d'Emilia pressed him about his successor and after establishing once again that it will be up to the Tibetan people to decide whether they want to recognise another Dalai Lama, he mentioned several options for this to be done. One is for him to nominate someone already alive to be his reincarnation, another is for his successor to be elected, or for a senior lama to take on the responsibility on the basis of seniority, much in the way the Ganden Tripa is chosen. Conceding that he has been urging women to take more leading roles in promoting love and compassion, he remarked that if a likely young girl were to declare she was the Dalai Lama, “Then, why not?”

Noting that the Japanese Emperor has suggested he might abdicate and one Pope has already resigned, His Holiness was asked if he considered doing so too. He replied, “I’ve already retired from political responsibility. I suppose I could resign from being a monk, but I don’t think I could ever resign from being Dalai Lama.”

After yesterday’s misty early morning, today, skies were high and blue as His Holiness drove to the Rho Fiera Milano hall where he was to teach. Thamthog Rinpoche introduced him to the 8800 strong crowd. Translation into Italian, English, French, German, Spanish, Russian, Mongolian and Vietnamese is being provided.

The session began with Sri Lankan Theravadin monks reciting the Mangala Sutta in Pali, followed by a Vietnamese group, most of whom were women, who chanted the ‘Heart Sutra’ to a steady gentle rhythm in Vietnamese.

“Today, at the request of the Tibetan Institute of Buddhist Studies led by Thamthog Rinpoche, I’ve been asked to teach Je Tsongkhapa’s ‘Three Principal Aspects of the Path’ and ‘In Praise of Dependent Arising’,” His Holiness explained. “I’ll begin with the ‘Praise’ as an introduction to Buddhist teachings and follow it with the ‘Three Principals’ as a guide to how to practice.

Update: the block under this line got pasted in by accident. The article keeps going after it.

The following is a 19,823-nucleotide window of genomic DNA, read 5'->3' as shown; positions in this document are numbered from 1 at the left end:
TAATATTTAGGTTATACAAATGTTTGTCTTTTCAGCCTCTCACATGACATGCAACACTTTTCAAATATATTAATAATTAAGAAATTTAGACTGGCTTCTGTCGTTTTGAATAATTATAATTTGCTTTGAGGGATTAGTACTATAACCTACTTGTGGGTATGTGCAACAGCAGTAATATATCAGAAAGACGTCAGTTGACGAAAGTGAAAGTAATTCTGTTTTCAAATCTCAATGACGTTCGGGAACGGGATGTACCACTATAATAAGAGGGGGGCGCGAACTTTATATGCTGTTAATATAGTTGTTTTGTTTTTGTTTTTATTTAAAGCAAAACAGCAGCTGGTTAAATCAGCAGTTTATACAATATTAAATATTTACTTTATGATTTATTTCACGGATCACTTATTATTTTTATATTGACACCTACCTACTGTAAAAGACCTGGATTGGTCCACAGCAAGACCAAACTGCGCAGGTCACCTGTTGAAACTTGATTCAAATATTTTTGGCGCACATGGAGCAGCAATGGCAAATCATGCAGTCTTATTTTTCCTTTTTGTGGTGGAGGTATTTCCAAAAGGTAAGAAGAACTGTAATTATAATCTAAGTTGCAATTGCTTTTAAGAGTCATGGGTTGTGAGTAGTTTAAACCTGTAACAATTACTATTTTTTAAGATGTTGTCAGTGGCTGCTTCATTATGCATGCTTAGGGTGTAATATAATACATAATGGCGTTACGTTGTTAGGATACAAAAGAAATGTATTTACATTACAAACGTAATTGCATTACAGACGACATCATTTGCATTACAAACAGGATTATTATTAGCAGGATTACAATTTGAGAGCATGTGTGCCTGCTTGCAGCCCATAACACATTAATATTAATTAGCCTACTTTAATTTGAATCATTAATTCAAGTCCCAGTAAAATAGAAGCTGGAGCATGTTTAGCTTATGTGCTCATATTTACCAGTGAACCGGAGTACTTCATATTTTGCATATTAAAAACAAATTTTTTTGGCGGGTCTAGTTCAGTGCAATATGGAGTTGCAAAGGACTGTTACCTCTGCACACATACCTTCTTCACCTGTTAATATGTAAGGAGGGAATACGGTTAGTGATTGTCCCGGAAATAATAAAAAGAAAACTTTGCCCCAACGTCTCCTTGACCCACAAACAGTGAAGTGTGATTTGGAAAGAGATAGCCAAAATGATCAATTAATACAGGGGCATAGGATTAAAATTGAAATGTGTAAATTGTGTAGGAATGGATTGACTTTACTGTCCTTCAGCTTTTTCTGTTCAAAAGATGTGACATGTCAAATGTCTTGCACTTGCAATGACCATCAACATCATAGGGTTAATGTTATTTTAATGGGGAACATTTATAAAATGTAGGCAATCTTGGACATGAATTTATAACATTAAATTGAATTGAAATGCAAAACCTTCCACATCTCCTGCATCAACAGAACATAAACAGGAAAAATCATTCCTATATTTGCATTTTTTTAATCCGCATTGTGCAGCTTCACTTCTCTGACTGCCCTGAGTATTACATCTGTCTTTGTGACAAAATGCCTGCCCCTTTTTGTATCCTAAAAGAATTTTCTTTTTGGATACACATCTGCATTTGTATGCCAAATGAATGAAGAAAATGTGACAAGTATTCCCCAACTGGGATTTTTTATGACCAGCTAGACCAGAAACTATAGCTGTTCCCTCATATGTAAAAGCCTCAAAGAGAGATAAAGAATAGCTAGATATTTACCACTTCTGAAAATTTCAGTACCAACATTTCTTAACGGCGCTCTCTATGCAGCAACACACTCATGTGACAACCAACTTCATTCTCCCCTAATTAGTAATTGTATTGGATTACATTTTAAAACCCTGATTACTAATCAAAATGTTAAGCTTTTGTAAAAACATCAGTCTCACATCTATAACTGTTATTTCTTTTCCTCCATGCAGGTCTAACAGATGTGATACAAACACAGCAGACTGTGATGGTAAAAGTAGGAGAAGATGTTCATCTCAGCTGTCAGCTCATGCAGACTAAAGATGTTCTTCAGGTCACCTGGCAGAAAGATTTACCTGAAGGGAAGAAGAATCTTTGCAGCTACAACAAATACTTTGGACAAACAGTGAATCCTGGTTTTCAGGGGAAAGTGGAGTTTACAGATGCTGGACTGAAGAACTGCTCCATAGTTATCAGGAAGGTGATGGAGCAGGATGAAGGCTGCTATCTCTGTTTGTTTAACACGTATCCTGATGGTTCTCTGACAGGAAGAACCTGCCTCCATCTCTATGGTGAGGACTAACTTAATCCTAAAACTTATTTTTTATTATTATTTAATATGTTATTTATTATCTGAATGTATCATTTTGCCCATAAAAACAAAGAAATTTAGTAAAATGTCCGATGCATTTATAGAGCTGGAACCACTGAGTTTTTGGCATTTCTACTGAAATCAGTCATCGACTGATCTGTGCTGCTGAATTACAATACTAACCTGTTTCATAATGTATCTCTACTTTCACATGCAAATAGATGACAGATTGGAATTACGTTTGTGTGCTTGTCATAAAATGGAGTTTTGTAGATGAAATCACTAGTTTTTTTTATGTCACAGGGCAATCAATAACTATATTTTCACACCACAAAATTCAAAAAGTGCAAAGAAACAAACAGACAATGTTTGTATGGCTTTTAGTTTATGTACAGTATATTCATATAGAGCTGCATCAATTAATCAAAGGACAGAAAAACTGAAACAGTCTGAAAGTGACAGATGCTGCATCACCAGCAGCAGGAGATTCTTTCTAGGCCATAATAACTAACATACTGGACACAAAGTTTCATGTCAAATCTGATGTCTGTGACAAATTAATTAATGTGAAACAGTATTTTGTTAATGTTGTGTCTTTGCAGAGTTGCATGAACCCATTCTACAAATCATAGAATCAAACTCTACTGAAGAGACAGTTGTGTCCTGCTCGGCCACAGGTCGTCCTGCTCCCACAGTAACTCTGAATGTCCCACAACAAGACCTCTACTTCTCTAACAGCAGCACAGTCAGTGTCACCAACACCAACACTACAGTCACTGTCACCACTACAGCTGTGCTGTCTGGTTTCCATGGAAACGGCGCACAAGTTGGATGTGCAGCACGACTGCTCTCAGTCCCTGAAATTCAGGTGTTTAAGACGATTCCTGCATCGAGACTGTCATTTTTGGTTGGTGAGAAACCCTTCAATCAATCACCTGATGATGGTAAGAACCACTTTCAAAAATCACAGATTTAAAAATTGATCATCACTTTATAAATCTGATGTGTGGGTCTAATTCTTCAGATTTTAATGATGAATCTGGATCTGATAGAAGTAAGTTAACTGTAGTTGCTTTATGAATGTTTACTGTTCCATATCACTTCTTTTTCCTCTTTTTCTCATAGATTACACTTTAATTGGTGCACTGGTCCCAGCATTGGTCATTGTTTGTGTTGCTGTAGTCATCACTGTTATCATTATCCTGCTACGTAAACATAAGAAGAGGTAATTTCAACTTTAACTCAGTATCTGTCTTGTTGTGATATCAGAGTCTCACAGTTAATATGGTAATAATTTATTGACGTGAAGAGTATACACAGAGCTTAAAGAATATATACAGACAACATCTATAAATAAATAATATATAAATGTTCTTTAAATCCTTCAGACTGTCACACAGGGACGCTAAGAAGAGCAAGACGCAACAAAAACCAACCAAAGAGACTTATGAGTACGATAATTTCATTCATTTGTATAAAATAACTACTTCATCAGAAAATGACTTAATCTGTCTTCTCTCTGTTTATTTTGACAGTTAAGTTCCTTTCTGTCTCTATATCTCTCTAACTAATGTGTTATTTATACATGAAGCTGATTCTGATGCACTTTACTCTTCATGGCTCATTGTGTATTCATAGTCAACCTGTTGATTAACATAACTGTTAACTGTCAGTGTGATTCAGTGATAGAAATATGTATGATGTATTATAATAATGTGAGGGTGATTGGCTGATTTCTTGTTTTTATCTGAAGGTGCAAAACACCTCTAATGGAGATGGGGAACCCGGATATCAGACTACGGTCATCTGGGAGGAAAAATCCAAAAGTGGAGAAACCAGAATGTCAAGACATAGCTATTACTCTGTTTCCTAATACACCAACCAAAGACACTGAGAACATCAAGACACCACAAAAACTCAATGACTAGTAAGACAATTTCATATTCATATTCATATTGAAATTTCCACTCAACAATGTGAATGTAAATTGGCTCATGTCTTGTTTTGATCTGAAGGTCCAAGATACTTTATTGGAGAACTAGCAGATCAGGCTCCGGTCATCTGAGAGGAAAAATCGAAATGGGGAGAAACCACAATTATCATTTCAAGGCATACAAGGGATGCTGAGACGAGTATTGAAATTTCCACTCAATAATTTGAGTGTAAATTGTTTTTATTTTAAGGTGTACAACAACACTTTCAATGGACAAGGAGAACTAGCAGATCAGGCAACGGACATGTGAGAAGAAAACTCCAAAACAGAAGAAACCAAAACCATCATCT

“We human beings are physically, mentally and emotionally the same. We have two eyes, one nose and a mouth, wherever we are from. We all want to lead a happy life. This is the right of all human beings. While some material and technological development, of weapons for example, prompts fear, by and large it is intended to bring comfort and benefit. However, even in highly developed countries many are full of stress, worry and frustration. Material development, by itself, does not yield complete satisfaction.

“Since 1 billion out of 7 billion human beings have no interest in religion, and even the faithful are frequently not that serious, we need to find ways of developing inner values without touching on this or that religious tradition. Nevertheless, all religions have the potential to create better human beings and I’m very happy and honoured to see many representatives of other traditions among us here today.

“The collection of teachings in the Pali tradition, including the Four Noble Truths and the 37 Factors of Enlightenment, along with the practice of ethics, concentration and insight, comprise the very foundation of the Buddha’s teachings. On top of this are teachings, not given openly in public, of the six or ten perfections, the awakening mind of bodhichitta, and the clarification of what true cessation means on the basis of selflessness.

“This is why if it’s possible I like to begin teachings like these with a recitation of the Mangala Sutta followed by the Perfection of Wisdom in twenty-five lines—the ‘Heart Sutra’.”

His Holiness explained that since an earlier praise of Indian masters, the ‘Six Ornaments and Two Supremes’ did not include many of the Indian masters whose works have played a seminal role in the Tibetan tradition, he composed a ‘Praise to the 17 Masters of Nalanda’.

The Four Noble Truths, with their 16 characteristics and the 37 Factors of Enlightenment, the foundation of the Buddha’s teaching, belong to the first turning of the wheel of Dharma. The Perfection of Wisdom teachings expounded at Rajgir comprise the second turning. The ‘Unravelling of Thought Sutra’ and the ‘Tathagata Garbha Sutra’, which explains Buddha nature, the clear light nature of the mind, the basis for the practice of Highest Yoga Tantra, comprise the third turning.